Retail battered and bruised

UK sales at lowest level for decade No end in sight to spending downturn warns Dixons boss
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by Samantha Loveday

The sales crisis on the High Street
appears to be deepening, with more
woe for retailers during April as sales
fell to their lowest level in ten years,
according to the British Retail
Consortium.

Like-for-like sales slipped by 4.7 per
cent against the same month in 2004,
mainly due to Easter falling a month
earlier this year.

However, BRC director general
Kevin Hawkins told BBC's Radio 4
Today, that the figure is worse than
anyone expected. Trade worsened in
most categories on the High Street,
especially in the case of occasional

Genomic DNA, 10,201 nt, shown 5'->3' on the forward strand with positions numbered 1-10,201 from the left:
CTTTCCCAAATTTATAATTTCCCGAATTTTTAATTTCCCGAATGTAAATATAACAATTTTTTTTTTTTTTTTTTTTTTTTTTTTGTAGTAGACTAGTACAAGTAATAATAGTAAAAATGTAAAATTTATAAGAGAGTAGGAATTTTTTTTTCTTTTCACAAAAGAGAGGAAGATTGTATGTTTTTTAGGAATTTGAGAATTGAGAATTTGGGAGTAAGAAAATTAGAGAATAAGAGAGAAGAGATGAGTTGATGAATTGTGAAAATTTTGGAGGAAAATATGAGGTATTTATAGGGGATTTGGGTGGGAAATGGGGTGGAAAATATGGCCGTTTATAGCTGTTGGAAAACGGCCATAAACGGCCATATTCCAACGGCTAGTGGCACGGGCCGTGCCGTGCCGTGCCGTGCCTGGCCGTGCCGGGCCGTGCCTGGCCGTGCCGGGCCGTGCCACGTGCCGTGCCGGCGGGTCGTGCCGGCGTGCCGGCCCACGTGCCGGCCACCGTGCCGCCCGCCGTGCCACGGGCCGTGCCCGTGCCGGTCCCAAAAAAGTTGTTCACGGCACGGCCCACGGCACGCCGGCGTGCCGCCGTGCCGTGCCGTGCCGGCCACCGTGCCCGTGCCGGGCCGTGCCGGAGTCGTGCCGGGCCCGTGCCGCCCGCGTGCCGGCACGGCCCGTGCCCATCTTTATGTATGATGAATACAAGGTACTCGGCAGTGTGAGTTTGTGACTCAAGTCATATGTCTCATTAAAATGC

and non-essential purchases. White
electrical goods and furniture also
slowed.

Indeed, Dixons Group experienced a
sales fall over the past six months,
with UK sales falling two per cent in
the 24 weeks ending April 30th. Likefor-
like sales also dipped by the same
amount. DSG has been forced to cut
the prices of electrical goods like
DVDs and flat screen TVs amongst
tough competition from the likes of
Asda, Tesco and Internet-based
retailers.

PC World and The Link were
the worst hit areas of the business,
falling eight and nine per cent
respectively over the 24-week period.
The core Dixons chain fared better,
with like-for-like UK sales up five per
cent over the same period.

The company is still expecting to
meet its full-year targets, but chief
executive John Clare warned that the
downturn is nowhere near over yet for
retail. "I can't see where any good
news will come from. The speed with
which this has hit the retail sector and
the fact that there is no end in sight
could all point to this being worse
than the downturn we experienced in
the Nineties. A lot depends on how
long it will last."

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